The House Ways and Means Committee on Thursday authorized the Bureau of Customs and Border Protection to spend $6.2 billion in fiscal 2005 and $6.5 billion in fiscal 2006.
The bill also puts some non-financial requirements on Customs. The agency, as well as Immigration and Customs Enforcement, must create a cost-accounting system that can differentiate between money spent on commercial and non-commercial operations.
Once the cost-accounting system is in operation, the bill calls on the General Accounting Office to study Customs user fees to see if they approximate the level of services provided.
Customs also must make reports by Sept. 30, 2005 and the same date in 2006 on the effectiveness of the "One Face at the Border" initiative that Customs created to integrate customs, immigration and agricultural inspection functions at ports of entry.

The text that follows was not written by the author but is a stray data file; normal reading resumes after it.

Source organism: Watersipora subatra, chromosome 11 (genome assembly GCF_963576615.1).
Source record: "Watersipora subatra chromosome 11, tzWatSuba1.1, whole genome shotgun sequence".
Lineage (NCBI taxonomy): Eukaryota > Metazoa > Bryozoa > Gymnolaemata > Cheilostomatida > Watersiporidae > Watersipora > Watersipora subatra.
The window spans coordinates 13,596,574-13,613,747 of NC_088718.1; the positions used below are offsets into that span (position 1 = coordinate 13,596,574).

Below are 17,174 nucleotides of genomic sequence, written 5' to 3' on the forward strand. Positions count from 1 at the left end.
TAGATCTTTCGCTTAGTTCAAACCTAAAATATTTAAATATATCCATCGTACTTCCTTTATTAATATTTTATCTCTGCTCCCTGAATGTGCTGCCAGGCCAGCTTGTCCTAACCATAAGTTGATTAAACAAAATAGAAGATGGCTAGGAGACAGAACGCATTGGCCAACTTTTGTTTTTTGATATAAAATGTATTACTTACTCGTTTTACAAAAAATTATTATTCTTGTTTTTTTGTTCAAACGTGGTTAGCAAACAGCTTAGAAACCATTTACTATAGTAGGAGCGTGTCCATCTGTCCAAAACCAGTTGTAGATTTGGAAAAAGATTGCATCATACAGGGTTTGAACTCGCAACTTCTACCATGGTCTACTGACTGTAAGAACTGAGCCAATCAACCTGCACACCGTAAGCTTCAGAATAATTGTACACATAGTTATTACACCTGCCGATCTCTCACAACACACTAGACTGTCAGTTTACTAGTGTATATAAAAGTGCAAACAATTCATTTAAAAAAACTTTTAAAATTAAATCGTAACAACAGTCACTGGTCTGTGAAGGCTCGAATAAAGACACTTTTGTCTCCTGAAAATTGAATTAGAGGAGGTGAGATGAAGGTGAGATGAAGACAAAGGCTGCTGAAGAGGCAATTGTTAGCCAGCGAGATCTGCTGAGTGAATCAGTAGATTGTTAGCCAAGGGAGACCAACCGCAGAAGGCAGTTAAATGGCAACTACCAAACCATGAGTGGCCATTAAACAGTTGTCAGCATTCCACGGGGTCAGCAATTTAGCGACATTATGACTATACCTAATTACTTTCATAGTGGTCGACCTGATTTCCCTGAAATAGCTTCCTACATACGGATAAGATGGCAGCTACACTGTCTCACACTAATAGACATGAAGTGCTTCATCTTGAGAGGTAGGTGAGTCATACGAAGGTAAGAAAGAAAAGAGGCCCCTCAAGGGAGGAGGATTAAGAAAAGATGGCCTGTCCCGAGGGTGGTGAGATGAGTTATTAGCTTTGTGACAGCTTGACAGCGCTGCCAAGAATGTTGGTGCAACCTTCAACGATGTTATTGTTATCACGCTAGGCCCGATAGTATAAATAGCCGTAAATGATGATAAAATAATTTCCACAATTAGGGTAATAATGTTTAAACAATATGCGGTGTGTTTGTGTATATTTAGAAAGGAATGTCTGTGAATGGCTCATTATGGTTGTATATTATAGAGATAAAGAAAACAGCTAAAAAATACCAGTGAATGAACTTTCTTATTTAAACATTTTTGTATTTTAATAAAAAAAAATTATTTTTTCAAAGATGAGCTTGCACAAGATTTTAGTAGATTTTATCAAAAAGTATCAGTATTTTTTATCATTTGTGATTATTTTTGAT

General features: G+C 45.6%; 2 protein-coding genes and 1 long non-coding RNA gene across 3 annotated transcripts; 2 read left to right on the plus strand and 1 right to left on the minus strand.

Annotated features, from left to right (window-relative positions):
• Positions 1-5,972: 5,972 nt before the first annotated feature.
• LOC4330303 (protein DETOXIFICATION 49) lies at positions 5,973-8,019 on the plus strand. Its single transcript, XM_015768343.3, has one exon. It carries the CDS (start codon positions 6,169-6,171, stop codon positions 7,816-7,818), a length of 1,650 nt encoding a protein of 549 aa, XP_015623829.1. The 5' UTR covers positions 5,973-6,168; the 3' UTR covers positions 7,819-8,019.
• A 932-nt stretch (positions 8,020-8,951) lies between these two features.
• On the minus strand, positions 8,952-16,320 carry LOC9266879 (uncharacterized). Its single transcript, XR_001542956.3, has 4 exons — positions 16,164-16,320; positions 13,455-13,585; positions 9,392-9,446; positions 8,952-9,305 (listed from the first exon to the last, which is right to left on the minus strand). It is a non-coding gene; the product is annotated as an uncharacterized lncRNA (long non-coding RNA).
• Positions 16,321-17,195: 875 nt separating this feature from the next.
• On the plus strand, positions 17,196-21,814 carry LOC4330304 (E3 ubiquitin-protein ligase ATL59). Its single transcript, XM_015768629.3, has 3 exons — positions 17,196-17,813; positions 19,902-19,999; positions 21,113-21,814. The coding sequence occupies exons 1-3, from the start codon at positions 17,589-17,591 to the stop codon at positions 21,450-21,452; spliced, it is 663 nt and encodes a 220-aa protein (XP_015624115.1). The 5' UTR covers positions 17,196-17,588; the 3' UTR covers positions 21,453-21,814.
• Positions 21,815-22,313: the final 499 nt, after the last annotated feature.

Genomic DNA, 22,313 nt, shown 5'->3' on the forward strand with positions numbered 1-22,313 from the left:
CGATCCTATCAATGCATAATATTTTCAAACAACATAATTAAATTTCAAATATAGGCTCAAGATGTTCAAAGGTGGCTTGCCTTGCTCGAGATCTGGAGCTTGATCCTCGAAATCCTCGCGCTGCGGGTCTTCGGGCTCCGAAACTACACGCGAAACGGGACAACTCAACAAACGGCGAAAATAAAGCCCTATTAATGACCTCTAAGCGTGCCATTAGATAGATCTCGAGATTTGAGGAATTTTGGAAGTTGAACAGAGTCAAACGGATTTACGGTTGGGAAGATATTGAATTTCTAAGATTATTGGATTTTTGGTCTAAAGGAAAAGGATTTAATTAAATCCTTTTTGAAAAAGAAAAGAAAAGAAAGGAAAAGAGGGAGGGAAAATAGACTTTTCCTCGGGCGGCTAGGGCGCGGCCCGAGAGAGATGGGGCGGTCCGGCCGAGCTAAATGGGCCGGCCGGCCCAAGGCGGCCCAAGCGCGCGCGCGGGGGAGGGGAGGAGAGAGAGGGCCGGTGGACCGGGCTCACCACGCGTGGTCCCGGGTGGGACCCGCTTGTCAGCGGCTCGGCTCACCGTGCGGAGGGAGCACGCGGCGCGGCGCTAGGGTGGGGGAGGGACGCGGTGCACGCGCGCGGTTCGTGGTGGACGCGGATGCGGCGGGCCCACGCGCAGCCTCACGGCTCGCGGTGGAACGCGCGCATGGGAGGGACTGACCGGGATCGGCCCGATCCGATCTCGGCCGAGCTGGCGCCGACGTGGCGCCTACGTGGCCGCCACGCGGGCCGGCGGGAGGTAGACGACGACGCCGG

The bill also includes a "sense of Congress" provision that urges Customs to give broad interpretation to preferential treatment of textiles and apparel imported from Africa, Caribbean and Andean nations.
While this bill moves on to consideration by the House, there is no similar bill currently in the Senate. A Senate Finance Committee spokeswoman said that the Senate may not bring the bill up until September, after the congressional summer recess.